‘Return to play’ the focus of the 25th International Conference
‘Return to Play’ was the title of the 25th International Conference of Sports Rehabilitation and Traumatology which took place between 9 and 11 April 2016 at the Queen Elizabeth II Conference Center in London. Over 2,000 participants attended including doctors, and physiotherapists from 89 countries.
The programme covered all aspects of ‘Return to Play’ after a players’ recovery from injury. It is a complex situation. Doctors along with the player and the coach have to decide the appropriate time, while keeping in mind the safety and health of players.
Relating to the prevention of injuries, it was clearly stated that the support, understanding and collaboration of coaches is essential to implement preventative measures based upon the scientific evidence to reduce injuries at all levels of play for male, females and children.
“The conference was a complete success, demonstrating the need of continuous education for doctors around the world dealing with footballers and being actively involved as team physicians” was Professor Jiri Dvorak’s opinion of a fruitful three days.
During the opening session chaired by Dr Michel D’Hooghe and Dr Stefano Della Villa, Professor Dvorak presented the FIFA/F-MARC philosophy on prevention, the role of the team doctor in relation to “Return to Play” and stressed the 11 most important duties for the team doctor as well as the “11 for coaches”.
The large international audience was the ideal platform for F-MARC and Dr Mark Fulcher to present the FIFA Diploma in Football Medicine which was launched in February 2016 which is free-of-charge, e-learning tool for doctors, physiotherapists and paramedics. Close to 5,500 professionals have registered for the diploma. Following Dr Fulcher’s presentation a further 1,000 registered. Dr D’Hooghe applauded the authors and considers the Diploma as one of the most important achievements during his time as Chairman of the FIFA Medical Committee.
Along with the scientific programme, a number of practical workshops took place which included the CPR 11 (Cardio Pulmonary Resuscitation 11) to manage sudden cardiac arrest. This is an initiative of Fundacion Mapfre and F-MARC under the leadership of Dr Luis Serratosa from the Ripoll y de Prado Sport Clinic, the FIFA Medical Centre of Excellence in Murcia and Prof Efraim Kramer from South Africa.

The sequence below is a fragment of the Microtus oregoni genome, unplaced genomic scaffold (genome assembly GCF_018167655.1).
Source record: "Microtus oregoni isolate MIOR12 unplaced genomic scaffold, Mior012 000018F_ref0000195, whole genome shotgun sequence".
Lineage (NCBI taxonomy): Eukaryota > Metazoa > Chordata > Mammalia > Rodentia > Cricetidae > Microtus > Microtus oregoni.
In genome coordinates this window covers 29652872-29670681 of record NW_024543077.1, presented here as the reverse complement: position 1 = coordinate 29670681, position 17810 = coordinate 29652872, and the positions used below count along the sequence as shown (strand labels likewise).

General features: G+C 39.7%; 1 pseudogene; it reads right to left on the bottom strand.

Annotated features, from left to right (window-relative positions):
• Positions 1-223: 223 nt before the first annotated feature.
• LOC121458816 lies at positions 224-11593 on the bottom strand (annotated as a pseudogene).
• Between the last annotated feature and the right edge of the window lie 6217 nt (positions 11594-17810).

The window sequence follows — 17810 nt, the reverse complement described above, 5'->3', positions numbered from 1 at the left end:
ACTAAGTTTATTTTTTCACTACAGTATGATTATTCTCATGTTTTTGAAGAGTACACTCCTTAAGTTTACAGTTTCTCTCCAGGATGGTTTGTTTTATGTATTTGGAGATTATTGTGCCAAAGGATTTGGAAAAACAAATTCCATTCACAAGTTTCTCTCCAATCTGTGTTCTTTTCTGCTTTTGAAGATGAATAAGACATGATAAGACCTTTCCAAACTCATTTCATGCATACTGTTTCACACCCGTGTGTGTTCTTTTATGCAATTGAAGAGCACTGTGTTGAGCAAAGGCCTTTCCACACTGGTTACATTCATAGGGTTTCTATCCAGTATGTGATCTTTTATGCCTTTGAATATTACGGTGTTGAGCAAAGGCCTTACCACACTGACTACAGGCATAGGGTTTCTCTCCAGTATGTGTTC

A special workshop took place under the leadership of Dr Mario Bizzini which highlighted that following FIFA’s 11+ for children resulted in a 50 per cent reduction of injuries among those playing the game – a fact backed up by large prospective research studies.
A session was dedicated to concussion and head injuries. Following the injury surveillance programme during all FIFA competitions, one concussion occurs within 20 games or 1.65 concussions per 1,000 playing hours. Following the newest epidemiological study carried out in Switzerland, Czech Republic, Netherlands and Germany, concussion amongst children (9-12 years old) is extremely rare, while a concussion when heading a ball in children occurs once every 300,000 hours of football exposure (match and training).
The newest diagnostically and therapeutic procedures were presented based upon the experience of the three major centres: The Swiss Concussion Center at the Schulthess Clinic, the Institute of Neurology in Queens Square, London and the Concussion Center at the Pittsburg University, USA.
A discussion was presented to the audience regarding the three minute interruption to the game by a referee following a head injury. This interruption allows time for the doctor to assess the player on the pitch, allowing him the possibility to decide whether the player should return to play or not. The doctor may perform additional testing on the sidelines, the dressing room and/or appropriate medical facilities if required.
F-MARC took the opportunity in the presence of all bar one of the 49 Directors of the FIFA Medical Centres and Clinics of Excellence to organise a special meeting to discuss current research activities in order to harness their research facilities in order to present prospective studies and consequently improve the medical care of the football players.
The following subjects were identified and will be discussed next year.
• Implementation of the FIFA 11+injury prevention programme and the challenges in the different countries
• Prospective monitoring of head and neck injuries including concussion in clubs football, under the responsibility of the country’s dedicated centre
• Artificial Turf: analysis of injuries and possible side effects
• Implementation and challenges of the CPR 11
• Dissemination of the “FIFA Diploma in Football Medicine” amongst medical societies around the world and the doctors who care for 300 million licensed football players – in order to improve health care and prevent injuries.
The next and 26th International Conference on Sports Rehabilitation and Traumatology will take place at Camp Nou in Barcelona, in May 2017 with the main topic being “The future of Football Medicine”.